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Notice

Self-Regulatory Organizations; NYSE Amex LLC; Notice of Filing and Immediate Effectiveness of Proposed Rule Change Amending NYSE Amex Equities Rules 1000, 60 and 123C To Be More Consistent With the Trading Characteristics of Securities Traded on NYSE Amex

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Start Preamble April 28, 2009.

Pursuant to Section 19(b)(1) of the Securities Exchange Act of 1934 (the “Act”) [1] and Rule 19b-4 thereunder,[2] notice is hereby given that on April 20, 2009, NYSE Amex LLC (“NYSE Amex” or “Exchange”) filed with the Securities and Exchange Commission (“Commission”) the proposed rule change as described in Items I and II below, which Items have been prepared by the Exchange. The Commission is publishing this notice to solicit comments on the proposed rule change from interested persons.

I. Self-Regulatory Organization's Statement of the Terms of Substance of the Proposed Rule Change

The Exchange proposes to amend NYSE Amex Equities Rule 1000 (“Automatic Execution of Limit Orders Against Orders Reflected in Exchange Published Quotation”), NYSE Amex Equities Rule 60 (“Dissemination of Quotations”) and NYSE Amex Equities Rule 123C (“Market on the Close Policy and Expiration Procedures”) to be more consistent with the trading characteristics of securities traded on NYSE Amex. The text of the proposed rule change is available at the Exchange, the Commission's Public Reference Room, and http://www.nyse.com.

II. Self-Regulatory Organization's Statement of the Purpose of, and Statutory Basis for, the Proposed Rule Change

In its filing with the Commission, the self-regulatory organization included statements concerning the purpose of, and basis for, the proposed rule change and discussed any comments it received on the proposed rule change. The text Start Printed Page 20765of those statements may be examined at the places specified in Item IV below. The Exchange has prepared summaries, set forth in sections A, B, and C below, of the most significant parts of such statements.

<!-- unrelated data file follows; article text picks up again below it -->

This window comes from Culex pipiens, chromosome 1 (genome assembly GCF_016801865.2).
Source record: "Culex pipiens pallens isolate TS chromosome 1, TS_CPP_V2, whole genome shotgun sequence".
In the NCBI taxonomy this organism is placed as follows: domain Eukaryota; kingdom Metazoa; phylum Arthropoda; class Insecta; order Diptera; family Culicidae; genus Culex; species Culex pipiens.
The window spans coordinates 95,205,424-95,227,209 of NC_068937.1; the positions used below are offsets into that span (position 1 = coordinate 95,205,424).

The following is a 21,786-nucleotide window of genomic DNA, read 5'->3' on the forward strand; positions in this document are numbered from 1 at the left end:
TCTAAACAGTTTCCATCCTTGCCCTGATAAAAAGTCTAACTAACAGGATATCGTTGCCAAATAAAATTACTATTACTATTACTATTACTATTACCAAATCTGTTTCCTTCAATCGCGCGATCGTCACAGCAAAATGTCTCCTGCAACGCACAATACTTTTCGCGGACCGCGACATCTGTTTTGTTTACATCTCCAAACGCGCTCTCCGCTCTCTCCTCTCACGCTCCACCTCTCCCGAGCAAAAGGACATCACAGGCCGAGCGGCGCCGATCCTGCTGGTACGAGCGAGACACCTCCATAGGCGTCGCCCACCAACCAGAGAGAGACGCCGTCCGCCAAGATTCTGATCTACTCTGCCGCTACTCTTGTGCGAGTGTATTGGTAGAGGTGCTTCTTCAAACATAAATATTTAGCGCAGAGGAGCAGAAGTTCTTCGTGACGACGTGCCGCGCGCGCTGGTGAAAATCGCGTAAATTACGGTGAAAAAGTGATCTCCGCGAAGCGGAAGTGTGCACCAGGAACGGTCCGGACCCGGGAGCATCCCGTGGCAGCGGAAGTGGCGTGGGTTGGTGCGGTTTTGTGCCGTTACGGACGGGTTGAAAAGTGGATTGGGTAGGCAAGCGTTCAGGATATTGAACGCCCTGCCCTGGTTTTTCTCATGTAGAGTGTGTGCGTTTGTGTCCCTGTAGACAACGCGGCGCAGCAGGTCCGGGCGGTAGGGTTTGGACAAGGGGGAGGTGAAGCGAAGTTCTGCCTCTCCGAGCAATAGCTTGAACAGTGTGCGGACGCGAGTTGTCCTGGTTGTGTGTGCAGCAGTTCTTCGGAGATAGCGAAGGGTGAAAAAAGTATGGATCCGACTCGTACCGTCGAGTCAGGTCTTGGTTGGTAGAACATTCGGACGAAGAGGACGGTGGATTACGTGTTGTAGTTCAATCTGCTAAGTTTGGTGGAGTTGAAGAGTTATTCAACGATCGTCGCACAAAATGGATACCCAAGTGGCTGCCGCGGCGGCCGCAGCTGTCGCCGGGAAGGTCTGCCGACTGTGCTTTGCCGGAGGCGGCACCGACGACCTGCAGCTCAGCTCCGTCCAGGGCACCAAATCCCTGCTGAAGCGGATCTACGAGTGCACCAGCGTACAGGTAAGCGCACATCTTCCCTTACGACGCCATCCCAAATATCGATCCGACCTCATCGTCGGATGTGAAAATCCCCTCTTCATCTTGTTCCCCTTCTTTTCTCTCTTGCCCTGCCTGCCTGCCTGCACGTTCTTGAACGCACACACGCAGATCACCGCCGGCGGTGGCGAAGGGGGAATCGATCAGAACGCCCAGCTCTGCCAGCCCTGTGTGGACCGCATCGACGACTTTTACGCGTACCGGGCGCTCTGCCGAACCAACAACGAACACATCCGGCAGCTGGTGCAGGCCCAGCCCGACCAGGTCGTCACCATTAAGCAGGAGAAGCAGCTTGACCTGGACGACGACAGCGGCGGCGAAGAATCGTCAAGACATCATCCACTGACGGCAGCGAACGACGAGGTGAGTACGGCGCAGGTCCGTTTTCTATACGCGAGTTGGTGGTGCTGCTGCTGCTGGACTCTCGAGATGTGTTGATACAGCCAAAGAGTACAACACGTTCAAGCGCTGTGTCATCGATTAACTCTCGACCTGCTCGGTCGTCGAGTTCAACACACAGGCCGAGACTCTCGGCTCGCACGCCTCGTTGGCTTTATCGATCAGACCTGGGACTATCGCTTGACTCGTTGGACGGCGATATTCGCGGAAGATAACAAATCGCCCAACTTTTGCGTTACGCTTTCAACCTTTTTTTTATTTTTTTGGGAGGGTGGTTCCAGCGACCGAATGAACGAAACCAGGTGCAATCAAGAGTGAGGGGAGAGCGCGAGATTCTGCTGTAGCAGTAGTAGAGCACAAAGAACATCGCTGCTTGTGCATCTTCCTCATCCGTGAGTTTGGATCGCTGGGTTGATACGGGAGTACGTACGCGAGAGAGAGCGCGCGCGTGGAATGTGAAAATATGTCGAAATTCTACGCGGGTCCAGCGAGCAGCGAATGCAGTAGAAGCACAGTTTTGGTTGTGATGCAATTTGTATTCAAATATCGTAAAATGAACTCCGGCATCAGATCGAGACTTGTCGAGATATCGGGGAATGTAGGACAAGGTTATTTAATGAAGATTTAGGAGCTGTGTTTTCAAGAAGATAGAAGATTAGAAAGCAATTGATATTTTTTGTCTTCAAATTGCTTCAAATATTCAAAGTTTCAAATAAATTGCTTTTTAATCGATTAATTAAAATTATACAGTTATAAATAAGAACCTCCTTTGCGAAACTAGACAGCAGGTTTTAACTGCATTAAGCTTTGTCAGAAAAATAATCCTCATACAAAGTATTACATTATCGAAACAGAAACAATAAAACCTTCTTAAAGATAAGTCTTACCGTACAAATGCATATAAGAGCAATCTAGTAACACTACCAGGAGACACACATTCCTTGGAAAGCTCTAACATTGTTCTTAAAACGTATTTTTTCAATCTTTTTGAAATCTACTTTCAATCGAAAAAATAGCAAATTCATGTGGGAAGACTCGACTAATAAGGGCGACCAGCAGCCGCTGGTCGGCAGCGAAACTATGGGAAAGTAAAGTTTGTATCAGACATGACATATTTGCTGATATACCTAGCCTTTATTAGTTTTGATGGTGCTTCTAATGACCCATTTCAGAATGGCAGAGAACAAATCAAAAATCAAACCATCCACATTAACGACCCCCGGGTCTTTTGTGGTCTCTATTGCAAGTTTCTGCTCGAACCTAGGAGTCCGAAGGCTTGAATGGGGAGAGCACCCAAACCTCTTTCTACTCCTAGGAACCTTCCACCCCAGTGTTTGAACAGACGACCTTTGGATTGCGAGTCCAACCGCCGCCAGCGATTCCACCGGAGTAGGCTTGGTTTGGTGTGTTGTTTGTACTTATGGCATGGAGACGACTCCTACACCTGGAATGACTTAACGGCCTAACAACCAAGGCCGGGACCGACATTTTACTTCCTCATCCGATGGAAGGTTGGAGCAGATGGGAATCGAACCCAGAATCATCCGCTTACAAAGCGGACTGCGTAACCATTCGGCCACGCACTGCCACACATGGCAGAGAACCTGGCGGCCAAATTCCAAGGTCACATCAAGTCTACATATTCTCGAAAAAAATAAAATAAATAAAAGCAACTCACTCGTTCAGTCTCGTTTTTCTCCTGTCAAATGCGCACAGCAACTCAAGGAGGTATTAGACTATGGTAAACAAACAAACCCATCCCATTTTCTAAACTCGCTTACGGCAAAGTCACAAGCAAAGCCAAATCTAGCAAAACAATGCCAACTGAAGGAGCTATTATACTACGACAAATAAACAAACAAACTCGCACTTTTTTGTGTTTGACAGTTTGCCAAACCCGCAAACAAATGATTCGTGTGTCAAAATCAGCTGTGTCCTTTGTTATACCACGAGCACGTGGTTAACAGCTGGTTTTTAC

A. Self-Regulatory Organization's Statement of the Purpose of, and Statutory Basis for, the Proposed Rule Change

1. Purpose

NYSE Amex LLC (“NYSE Amex” or “Exchange”), formerly the American Stock Exchange LLC and NYSE Alternext US LLC,[3] proposes to amend NYSE Amex Equities Rule 1000 (“Automatic Execution of Limit Orders Against Orders Reflected in Exchange Published Quotation”), NYSE Amex Equities Rule 60 (“Dissemination of Quotations”) and NYSE Amex Equities Rule 123C (“Market on the Close Policy and Expiration Procedures”) to be more consistent with the trading characteristics of securities traded on NYSE Amex.

Specifically, the Exchange proposes to amend NYSE Amex Equities Rule 1000 to allow securities priced at $1000 or higher (“high-priced securities”) to be eligible for automatic execution and make a conforming amendment to NYSE Amex Equities Rule 60(d)(iii)(B)(I)-(II). The Exchange also seeks to amend NYSE Amex Equities Rule 123C(5) to reduce the order imbalance size required for mandatory imbalance publications at 3:40 p.m. and 3:50 p.m. from 50,000 shares to 25,000 shares.

a. Background

As described more fully in a related rule filing,[4] NYSE Euronext acquired The Amex Membership Corporation (“AMC”) pursuant to an Agreement and Plan of Merger, dated January 17, 2008 (the “Merger”). In connection with the Merger, the Exchange's predecessor, the American Stock Exchange LLC (“Amex”), a subsidiary of AMC, became a subsidiary of NYSE Euronext called NYSE Alternext US LLC, and continues to operate as a national securities exchange registered under Section 6 of the Securities Exchange Act of 1934, as amended (the “Act”).[5] The effective date of the Merger was October 1, 2008.